Strategies for Governing: Reinventing Public Administration for a Dangerous Century has received the 2021 book award from the Section on Public Administration Research of the American Society for Public Administration. The Committee’s statement: “This book challenges researchers and practitioners in the field to contemplate how we can ‘recover the fundamentals of government,’ and addresses the urgent and fundamental issues we are facing today. The book takes a thoughtful interdisciplinary approach, drawing on public administration history and theory, administrative process development in political science, fragile states research in international relations, and institutional design, presenting an expansive view of the capacities and new directions for public administration as a field of research, teaching, and practice. The nomination letter by ASPA Past President Chester Newland notes this distinctive quality of the book and emphasizes that in light of the ‘currently urgent realities of the field, the analysis is certain to be a lasting contribution.'” More comments and reviews on the book here.
In its October 2020 issue, ACRL’s Choice Magazine recommends Strategies for Governing: Reinventing Public Administration for a Dangerous Century (Cornell University Press, 2019). From the review: “Is it time for public administration to broaden its vision? Roberts (Univ. of Mass., Amherst) puts forth the provocative argument that the field has narrowed to a public management approach centered on processes within administrative states, and he advocates for public administration to embrace a global perspective and add country-level analysis. Recommended. Graduate students, researchers, faculty.”
With Professor Bill Resh, I’m c-editing a special issue of Perspectives on Public Management and Governance on the connections between public administration, human rights and democracy. See the call for paper abstracts. Deadline for submissions is January 7, 2022.
Here’s the blurb for Superstates: Empires of the Twenty-First Century, forthcoming from Polity in late 2022:
In this century, the world will conduct an extraordinary experiment in government. In 2050, forty percent of the planet’s population will live in just four places: India, China, the European Union, and the United States. These are superstates — polities that are distinguished from normal countries by expansiveness, population, diversity, and complexity.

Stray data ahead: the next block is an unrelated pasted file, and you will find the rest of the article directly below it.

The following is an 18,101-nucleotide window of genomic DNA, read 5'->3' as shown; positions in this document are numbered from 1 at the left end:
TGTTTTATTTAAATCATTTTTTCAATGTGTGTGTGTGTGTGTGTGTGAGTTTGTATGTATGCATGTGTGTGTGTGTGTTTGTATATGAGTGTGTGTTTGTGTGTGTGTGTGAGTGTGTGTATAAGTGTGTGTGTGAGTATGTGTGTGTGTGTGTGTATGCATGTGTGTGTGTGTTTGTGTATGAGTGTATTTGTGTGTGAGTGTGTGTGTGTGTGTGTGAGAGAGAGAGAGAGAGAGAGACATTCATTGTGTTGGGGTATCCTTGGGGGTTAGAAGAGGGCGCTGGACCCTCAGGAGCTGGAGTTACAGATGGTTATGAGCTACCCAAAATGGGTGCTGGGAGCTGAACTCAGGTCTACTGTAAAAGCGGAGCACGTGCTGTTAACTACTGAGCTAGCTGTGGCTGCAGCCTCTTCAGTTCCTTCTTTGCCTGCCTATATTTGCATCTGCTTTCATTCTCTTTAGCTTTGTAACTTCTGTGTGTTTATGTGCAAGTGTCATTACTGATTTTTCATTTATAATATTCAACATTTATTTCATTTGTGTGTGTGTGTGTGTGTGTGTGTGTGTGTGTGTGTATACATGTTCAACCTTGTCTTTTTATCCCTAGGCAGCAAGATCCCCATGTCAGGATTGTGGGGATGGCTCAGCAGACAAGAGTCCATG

How should superstates be governed? What must their leaders do to hold these immense polities together in the face of extraordinary strains and shocks? Alasdair Roberts looks to history for answers. Superstates, he contends, wrestle with the same problems of leadership, control and purpose that plagued empires for centuries. But they also bear heavier burdens than empires — including the obligation to improve life for ordinary people and respect human rights.
One axiom of history was that empires always died. Size and complexity led to fragility, and imperial rulers improvised constantly to put off the day of reckoning. Leaders of superstates are doing the same today, pursuing radically different strategies for governing at scale that have profound implications for democracy and human rights. History shows that there are ways to govern these sprawling and diverse polities well. But this requires a different way of thinking about the art and methods of statecraft.
I will serve as a member of the accreditation board of the Canadian Association of Programs in Public Administration starting in January 2022.
Teaching Public Administration has published a review by Jim Perry of my book Strategies for Governing (Cornell University Press). Perry says: “This is a thought-provoking book, one that deserves the attention of everyone in the field of public administration. It comes at an important time, early in what Roberts calls a ‘dangerous century’ and others have termed an ‘era of estrangement.’ I hope the ideas in the book help change the way we think about public administration, re-establishing a macro approach to complement the current dominance of the public management approach.” Read the review.